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ALU-ring elements in the primate genomes
D. Grover, K. Kannan, S.K. Brahmachari,
Published in
PMID: 16134339
Volume: 124
Issue: 2
Pages: 273 - 289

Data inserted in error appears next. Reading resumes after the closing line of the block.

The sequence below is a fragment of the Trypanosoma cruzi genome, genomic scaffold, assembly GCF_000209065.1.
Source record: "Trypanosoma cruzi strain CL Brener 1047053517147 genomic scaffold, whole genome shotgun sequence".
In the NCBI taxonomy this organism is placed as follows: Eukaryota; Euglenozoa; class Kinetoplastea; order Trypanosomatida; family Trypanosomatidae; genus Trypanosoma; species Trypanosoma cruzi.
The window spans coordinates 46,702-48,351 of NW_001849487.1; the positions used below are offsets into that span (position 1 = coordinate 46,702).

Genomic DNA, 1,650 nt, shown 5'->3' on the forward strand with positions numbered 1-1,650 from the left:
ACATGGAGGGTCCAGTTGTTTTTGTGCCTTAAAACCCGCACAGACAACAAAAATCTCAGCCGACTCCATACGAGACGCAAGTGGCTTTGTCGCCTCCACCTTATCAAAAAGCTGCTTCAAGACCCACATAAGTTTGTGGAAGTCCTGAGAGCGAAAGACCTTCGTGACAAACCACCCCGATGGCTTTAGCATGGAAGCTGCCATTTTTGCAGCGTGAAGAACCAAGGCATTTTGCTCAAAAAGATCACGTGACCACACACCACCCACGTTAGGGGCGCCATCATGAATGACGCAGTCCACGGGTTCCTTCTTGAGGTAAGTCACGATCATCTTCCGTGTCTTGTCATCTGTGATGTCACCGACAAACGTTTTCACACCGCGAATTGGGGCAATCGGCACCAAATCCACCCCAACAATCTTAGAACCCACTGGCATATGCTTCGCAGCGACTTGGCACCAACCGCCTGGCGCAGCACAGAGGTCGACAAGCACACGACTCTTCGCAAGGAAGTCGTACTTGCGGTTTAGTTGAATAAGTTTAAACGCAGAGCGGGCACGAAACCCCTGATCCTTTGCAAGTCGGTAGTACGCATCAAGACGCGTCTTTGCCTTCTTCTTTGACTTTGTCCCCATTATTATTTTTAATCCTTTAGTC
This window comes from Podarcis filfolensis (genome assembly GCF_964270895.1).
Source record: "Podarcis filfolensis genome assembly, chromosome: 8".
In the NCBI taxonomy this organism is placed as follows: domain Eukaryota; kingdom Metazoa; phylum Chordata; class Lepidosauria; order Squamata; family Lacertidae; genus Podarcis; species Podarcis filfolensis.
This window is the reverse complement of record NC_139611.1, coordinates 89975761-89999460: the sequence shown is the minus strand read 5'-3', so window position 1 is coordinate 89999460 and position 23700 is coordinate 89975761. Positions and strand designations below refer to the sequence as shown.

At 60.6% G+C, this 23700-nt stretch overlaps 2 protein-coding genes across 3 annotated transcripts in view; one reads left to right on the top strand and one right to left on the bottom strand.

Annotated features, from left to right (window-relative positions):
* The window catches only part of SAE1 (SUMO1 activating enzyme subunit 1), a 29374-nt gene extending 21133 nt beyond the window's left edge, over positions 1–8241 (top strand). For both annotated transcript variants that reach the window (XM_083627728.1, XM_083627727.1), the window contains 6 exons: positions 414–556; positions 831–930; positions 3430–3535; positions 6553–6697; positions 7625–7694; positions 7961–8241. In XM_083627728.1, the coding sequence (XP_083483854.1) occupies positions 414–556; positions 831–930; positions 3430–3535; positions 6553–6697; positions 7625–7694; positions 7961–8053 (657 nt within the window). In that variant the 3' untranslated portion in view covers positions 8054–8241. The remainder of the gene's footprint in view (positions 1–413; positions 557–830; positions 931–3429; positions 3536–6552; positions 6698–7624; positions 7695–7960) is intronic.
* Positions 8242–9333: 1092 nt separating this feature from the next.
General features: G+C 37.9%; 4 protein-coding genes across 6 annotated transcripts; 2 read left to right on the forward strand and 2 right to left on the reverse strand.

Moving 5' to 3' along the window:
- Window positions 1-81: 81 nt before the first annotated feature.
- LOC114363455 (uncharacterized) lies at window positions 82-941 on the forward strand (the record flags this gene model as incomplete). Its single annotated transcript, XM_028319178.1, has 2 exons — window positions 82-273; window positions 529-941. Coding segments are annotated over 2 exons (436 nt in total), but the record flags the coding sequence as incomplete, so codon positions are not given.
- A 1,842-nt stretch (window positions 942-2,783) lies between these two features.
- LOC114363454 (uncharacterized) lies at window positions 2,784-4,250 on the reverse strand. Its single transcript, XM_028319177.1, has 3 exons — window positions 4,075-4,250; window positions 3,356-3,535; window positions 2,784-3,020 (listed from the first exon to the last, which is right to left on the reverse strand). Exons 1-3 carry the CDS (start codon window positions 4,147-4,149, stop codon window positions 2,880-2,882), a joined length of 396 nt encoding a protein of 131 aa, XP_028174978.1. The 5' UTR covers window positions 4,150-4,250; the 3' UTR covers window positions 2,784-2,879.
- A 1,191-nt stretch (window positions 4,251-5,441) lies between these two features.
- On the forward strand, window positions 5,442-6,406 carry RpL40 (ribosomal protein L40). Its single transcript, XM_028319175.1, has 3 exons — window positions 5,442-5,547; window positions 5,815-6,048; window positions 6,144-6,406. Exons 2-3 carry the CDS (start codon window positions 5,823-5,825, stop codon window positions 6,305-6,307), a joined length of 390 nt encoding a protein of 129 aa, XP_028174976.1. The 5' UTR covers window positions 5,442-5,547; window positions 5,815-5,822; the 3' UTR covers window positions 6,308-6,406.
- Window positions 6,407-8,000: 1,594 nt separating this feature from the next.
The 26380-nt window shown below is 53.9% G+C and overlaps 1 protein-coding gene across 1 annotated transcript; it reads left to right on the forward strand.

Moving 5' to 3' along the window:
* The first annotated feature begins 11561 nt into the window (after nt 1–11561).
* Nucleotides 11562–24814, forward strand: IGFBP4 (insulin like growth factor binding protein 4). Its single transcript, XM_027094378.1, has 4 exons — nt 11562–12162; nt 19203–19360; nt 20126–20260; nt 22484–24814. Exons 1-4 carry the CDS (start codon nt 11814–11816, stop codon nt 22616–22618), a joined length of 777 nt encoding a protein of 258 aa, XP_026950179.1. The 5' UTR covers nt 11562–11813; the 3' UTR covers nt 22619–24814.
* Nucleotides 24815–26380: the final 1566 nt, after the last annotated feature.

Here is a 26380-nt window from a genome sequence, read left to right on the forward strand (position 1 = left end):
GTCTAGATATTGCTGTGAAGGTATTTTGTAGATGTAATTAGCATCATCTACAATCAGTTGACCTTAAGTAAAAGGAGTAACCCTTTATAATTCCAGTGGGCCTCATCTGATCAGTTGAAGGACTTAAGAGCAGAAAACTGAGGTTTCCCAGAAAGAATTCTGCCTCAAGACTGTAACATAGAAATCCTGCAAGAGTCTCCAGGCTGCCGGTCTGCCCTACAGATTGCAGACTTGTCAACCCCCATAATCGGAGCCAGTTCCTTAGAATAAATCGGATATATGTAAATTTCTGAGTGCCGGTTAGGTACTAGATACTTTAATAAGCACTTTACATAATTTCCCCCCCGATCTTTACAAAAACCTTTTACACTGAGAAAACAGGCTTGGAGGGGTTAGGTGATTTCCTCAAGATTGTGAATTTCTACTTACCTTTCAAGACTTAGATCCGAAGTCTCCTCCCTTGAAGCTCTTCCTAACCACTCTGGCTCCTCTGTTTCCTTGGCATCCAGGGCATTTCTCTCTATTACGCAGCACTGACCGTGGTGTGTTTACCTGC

Elucidation of complete nucleotide sequence of the human has revealed that coding sequences that store the information needed to synthesize functional proteins, occupy only 2% of the genomic region. The remaining 98%, barring few regulatory sequences, has been referred to as non-functional or junk DNA and consists of many kinds of repeat elements. In fact, human genome is the most repeat rich genome sequenced so far, in which more than half of the region is occupied by such sequences. Determination of significance of these repeats in the human genome has become the focus of many studies all over the world, especially after genome sequencing did not reveal any significant difference in coding regions between lower eukaryotes and human. In this article, we have focused on Alu repeats that are primate specific elements with many interesting biological properties. Moreover, these are the repeats with highest copy number in the human genome. We have highlighted different facets of their interaction with the genome and changing paradigms regarding their role in genome organization. © Springer 2005.
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